Electronic rats & the need for Love

March 26, 2007

I don’t know if I should be amused, disturbed or distressed by this article in Spiegel magazine. Replicating a part of the cerebal cortex of a young rat with 10K computer chips hardly approaches a human brain in complexity, or that of any mammal for that matter. The energy consumption for anything more substantial would create a global warming effect that would finish off the human race any way, but I can see that it may be useful science. This is a bit scary mind you:

The machine is beautiful as it wakes up — nerve cells flicker on the screen in soft pastel tones, electrical charges flash through a maze of synapses. The brain, just after being switched on, seems a little sleepy, but gentle bursts of current bring it fully to life.

I am not sure I want it to wake up and it is of course incomplete. We know that human intelligence is also linked to our hormonal systems, our environmental interaction not to mention other parts of the brain itself. The inhuman artificial intelligence of many a space opera that wipes out humans would have cortex like functions alone, we are more than that.

Small Image Lewis et al in their book A General Theory of Love point out the importance of emotional care of children for the development of the Limbic Brain. The cortex alone can be dangerous (even programmed to represent it self in pastel colours to lull us into acceptance). Two quotations from that book demonstrate this point (My emphasis):

Because mammals need relatedness for their neurophysiology to coalesce correctly, most of what makes a socially functional human comes from connection – the shaping physiologic force of love. Children who get minimal care can grow up to menace a negligent society. Because the primate brain’s intricate, interlocking neural barriers to violence do not self-assemble, a limbically damaged human is deadly. If the neglect is sufficiently profound, the result is a functionally reptilian organism armed with the cunning of the neocortical brain. Such an animal experiences no compunctions about harming others of its kind. It possesses no internal motivation not to kill casually from minor frustration or for minimal gain. One young offender who crippled his victim during a mugging accounted for his actions in this way: “Why do I care? I’m not her”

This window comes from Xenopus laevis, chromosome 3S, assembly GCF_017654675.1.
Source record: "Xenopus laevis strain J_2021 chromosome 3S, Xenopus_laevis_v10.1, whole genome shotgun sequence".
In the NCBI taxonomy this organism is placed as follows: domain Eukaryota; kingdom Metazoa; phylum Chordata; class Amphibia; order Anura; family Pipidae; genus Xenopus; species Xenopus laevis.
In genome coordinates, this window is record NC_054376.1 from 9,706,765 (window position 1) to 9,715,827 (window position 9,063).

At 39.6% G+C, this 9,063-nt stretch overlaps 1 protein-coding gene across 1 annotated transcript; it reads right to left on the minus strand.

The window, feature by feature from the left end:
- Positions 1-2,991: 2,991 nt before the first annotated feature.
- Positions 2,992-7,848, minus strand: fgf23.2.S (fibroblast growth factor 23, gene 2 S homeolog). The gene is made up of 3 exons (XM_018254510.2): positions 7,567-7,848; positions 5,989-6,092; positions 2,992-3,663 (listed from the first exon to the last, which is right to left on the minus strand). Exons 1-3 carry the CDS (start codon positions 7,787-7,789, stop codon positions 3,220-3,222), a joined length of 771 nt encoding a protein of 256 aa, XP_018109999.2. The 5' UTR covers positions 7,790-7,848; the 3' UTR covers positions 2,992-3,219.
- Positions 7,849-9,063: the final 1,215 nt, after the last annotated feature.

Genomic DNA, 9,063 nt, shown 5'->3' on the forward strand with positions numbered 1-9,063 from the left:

Limbic deficits engender un controlled viciousness, through a process established long ago within our fragile physiology. Recall that the brains of neglected children show neurons missing by the billions. Lest anyone thing those vanished cells are inconsequential, our own children prove otherwise.

The thing I like about Lewis et al (and the book is not perfect) is that they show the interdependence of the elements of the triune brain. They avoid the crude dichotomy of the emotional and the rational that pervades too much management speak. Also the issue of connectivity is key. One of the hopes for the net and social computing in general is that it will increase that connectivity, and thus create a pseudo-limbic capacity in social interaction across cultural boundaries.

My thanks to Mind Hacks for the original reference

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